The Chargé in Germany (Gordon) to the Secretary of State
[Received May 13.]
Sir: As a further sample of the anti-Jewish drive now being carried on in Germany, I have the honor to enclose in original and translation a law and an executory decree, concerning animal slaughter, both of April 21, 1933, appearing in the Reichsgesetzblatt No. 39 of that date.15
As is well known, the physical side of kosher ritual requires that the animal be conscious and be killed by cutting the windpipe and throat with a special knife. This is to carry out the sacrificial idea on which the ritual is based.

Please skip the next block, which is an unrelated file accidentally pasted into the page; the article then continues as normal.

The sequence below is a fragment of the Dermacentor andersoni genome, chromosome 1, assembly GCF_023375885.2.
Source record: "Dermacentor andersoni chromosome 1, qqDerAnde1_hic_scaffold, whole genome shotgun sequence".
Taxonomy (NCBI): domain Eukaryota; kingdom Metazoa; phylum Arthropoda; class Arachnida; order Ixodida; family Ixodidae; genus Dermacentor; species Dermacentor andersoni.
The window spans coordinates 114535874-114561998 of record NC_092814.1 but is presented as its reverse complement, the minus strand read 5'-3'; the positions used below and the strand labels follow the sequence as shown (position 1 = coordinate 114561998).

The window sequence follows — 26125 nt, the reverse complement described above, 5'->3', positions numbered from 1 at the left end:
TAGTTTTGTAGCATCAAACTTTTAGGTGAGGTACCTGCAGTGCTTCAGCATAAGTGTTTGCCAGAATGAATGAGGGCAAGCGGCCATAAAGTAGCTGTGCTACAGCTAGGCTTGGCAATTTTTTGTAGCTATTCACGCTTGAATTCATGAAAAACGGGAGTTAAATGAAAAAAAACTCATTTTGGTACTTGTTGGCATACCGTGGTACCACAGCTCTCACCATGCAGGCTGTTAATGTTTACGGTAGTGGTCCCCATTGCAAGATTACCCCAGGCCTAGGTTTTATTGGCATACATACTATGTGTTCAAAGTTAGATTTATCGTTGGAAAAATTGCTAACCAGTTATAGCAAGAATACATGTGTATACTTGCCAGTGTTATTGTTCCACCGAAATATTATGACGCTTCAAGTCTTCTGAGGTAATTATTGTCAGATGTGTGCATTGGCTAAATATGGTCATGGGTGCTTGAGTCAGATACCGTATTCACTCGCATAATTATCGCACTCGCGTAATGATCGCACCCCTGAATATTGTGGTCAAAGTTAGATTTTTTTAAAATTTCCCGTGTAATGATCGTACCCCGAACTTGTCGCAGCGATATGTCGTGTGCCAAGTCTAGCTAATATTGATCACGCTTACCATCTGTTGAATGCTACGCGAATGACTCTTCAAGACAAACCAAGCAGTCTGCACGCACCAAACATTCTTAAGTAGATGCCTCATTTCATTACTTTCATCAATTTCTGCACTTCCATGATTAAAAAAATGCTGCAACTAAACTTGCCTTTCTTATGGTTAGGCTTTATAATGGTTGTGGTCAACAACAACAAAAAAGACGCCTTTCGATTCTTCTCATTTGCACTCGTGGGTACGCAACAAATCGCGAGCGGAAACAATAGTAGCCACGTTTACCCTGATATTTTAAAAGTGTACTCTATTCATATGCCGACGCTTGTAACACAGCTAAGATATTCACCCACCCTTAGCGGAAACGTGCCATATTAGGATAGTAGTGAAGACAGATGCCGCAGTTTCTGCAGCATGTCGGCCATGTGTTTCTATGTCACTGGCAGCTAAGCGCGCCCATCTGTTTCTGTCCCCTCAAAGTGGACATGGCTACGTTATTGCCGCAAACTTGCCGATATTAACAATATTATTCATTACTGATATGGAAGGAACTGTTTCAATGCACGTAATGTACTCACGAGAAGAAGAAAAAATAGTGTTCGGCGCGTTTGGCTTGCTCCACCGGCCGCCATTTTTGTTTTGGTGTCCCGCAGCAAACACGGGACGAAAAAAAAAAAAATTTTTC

The new German regulations prevent this in two main ways; first, by requiring that such animals (the ones coming under the kosher category, although this is of course not specifically mentioned) shall be “narcotized” before blood is drawn, and second, by prohibiting killing by a stab in the neck. Exceptions are made, as in the case of fowl and rabbits, which, however, it is believed may not be included among the kosher animals.
The reason offered for this new legislation was that of humane treatment. But inasmuch as slitting the windpipe (the kosher method) is held to cause instantaneous unconsciousness, the real underlying motive of the enactment appears plainly to be anti-Semitism.
- Not reprinted.↩